Saigon by Vespa

Trip Start Jul 02, 2012
Trip End Oct 04, 2012

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Sunday, September 23, 2012

This morning, after another full on buffet breakfast jostling with hundreds of Asians wanting food NOW, we headed downstairs to meet our guides for the morning from Vietnam Vespa Adventures. Our guide Dat was waiting for us and took us outside where 3 very cool little Vespas were parked ready to go.  We all donned helmets and hopped on behind our drivers, setting off in to the crazy Saigon traffic.  Funnily enough none of us were scared, no one goes too fast and there is a common understanding that you are always on the lookout and no one makes any sudden movement.  

We were taken to the 'office' called Café Zoom which is owned by an American guy who has lived in Vietnam for 13 years with his Vietnamese wife.  He obviously loves Vespas – he has lots of them and the one I was on was a 1957 classic.  After completing the paperwork we were off, zooming all over the city checking out the sights.

Our first stop was a park where the locals take their birds in a cage to ‘socialise with other birds’ and to enjoy their music.  They arrive on their motorbikes with the bamboo cages strapped on the back and then hang them on clothesline like structures and go and enjoy a coffee with friends.  There were people out the front selling live crickets, worms grasshoppers and lizards to feed to the birds which they collect from the paddy fields.

Beyond the birds is a park where people come for all sorts of things.  We say boy scouts in uniform, people making lanterns for the upcoming Mid-Autumn festival, a ‘drive safely’ demonstration; people reading, playing badminton and kids playing in a playground which our guide told us proudly the "Government had just built and kids can play there for free".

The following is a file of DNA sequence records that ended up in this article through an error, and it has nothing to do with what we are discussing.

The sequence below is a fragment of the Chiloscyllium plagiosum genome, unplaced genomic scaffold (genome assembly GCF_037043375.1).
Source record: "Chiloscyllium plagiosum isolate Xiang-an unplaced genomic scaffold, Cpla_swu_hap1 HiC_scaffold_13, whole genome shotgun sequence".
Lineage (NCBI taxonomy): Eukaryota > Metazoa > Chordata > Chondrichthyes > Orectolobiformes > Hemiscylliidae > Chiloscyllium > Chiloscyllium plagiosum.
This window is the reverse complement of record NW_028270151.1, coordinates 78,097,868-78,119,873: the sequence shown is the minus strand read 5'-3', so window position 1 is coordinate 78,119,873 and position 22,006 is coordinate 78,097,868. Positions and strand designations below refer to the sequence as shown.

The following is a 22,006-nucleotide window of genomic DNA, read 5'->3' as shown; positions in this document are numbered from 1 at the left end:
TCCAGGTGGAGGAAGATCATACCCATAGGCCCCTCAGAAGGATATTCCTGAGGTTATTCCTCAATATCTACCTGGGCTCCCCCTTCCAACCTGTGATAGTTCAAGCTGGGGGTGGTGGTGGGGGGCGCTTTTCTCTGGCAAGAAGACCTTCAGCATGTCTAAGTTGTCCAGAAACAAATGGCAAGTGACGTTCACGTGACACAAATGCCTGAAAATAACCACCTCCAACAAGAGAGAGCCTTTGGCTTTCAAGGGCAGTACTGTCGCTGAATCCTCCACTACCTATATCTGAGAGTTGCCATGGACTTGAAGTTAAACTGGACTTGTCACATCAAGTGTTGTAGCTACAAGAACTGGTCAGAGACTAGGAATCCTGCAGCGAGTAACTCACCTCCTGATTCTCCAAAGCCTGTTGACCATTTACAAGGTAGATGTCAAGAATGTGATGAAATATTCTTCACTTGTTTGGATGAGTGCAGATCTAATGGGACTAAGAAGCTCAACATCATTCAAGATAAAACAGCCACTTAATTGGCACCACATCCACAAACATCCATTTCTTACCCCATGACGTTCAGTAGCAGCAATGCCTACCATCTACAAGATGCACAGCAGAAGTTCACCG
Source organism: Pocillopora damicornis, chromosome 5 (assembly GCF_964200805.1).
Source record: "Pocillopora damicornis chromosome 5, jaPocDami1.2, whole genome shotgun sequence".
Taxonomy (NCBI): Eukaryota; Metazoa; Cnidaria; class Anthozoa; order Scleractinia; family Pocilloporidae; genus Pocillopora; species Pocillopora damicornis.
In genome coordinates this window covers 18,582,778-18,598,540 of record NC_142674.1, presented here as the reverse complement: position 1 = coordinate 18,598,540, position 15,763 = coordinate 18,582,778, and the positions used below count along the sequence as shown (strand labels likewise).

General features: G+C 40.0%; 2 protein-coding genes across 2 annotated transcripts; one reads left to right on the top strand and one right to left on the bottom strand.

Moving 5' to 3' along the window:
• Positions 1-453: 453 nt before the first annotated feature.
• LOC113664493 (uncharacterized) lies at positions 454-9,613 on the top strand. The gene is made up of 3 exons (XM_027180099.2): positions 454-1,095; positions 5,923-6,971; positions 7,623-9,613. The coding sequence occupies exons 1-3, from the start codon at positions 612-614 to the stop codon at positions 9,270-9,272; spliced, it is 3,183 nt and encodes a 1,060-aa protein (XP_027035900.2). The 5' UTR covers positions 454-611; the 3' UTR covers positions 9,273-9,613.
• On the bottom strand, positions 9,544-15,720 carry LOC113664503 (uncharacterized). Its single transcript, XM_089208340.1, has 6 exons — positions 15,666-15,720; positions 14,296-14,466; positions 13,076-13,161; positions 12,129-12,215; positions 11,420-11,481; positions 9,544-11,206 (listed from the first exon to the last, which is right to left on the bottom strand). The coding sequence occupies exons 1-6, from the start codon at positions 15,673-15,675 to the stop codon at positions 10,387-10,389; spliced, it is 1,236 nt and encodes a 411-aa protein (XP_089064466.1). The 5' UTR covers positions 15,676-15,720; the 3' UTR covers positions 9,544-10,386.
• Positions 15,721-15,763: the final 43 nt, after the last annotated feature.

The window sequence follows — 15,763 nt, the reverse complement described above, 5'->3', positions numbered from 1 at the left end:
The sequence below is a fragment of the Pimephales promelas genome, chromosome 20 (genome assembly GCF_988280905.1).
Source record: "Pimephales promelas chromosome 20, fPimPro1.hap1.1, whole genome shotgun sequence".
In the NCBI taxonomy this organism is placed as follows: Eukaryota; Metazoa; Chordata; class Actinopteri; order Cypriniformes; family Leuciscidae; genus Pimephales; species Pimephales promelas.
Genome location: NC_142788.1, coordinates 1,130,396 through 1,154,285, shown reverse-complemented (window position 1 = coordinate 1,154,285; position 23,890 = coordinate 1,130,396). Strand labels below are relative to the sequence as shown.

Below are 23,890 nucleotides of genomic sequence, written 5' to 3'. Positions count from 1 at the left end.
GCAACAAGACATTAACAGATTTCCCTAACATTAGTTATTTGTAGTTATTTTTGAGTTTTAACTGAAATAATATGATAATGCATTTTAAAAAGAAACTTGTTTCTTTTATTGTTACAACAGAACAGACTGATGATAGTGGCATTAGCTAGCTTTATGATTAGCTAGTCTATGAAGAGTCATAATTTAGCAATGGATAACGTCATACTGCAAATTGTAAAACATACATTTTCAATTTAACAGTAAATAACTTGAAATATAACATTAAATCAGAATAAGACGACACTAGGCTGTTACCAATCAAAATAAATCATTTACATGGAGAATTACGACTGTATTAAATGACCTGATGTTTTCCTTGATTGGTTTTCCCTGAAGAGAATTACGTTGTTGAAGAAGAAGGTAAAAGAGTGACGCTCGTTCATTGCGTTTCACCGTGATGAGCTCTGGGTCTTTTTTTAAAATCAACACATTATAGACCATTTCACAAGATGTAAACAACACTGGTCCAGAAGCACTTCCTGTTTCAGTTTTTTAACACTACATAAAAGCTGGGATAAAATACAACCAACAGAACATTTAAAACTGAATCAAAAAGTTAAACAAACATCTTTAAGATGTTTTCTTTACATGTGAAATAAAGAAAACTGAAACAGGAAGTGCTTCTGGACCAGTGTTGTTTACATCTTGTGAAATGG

After the park we jumped back on the bikes and next stop was at a memorial to a Buddhist Monk who set fire to himself on a street corner in 1963 in protest at the government’s treatment of Buddhists.  On that day he pulled up in a car, got out, had petrol poured over his head, sat on a cushion and meditated for 5 minutes surrounded by a circle of other monks and then took a match and lit himself.  The witnesses say he continued sitting in the meditation position until he fell over dead.  The government many years later also made a monument across the road which was impressive but didn’t have the same feel as the one made by the monks.  Even while we stood there, people would walk past and bow their heads before carrying on.  

After the Buddhist memorial our drivers took us to a local Vietnamese flower market.  It was an amazing place, full of not just flowers but meat, veges, clothing, souvenirs and much more.  There was even a small 'movie theatre' where you could sit and watch a movie on a large screen TV if you bought a drink from that stall!

The flower stalls were fantastic.  Thousands of flowers all brought in from the Central Highlands from 2am in the morning for the retailers who start arriving from 4.30am.  There were orchids of all colours (helped by tubes of water with food colouring added), roses by the bunch of 50 and every other flower you could imagine. 

 After wandering through the flowers, we ambled down the alleyways filled with all sorts of food stalls, cooking smells and people busy getting their supplies for the day.  We were the only non-Vietnamese people in the whole market and attracted lots of stares.  Michael was particularly focused on with the women pointing and giggling at him and calling out how handsome he was – hilarious for us, somewhat embarrassing for him!

After the market we visited a Buddhist Temple and then another market, this time full of material – any colour, pattern or style was there for the buying – shame I’m out of luggage space!

After browsing in a traditional medicine dispensary (but declining to buy the bag of snake penises supposedly very good for virility...), we headed off once more down a main road to 'District 2'  This involved going through a 2km tunnel under the Saigon Tunnel which was very clean and wide but also VERY noisy with the sound of the traffic combined with the jet engine sized air conditioning vents.

District 2 was astonishing in that the government had decided to build an 'extension to the city' there and so everyone was paid to move out and every building in the area has been demolished.  The whole place is just rubble and the guide proudly told us that next time we came back it would be all shiny and new.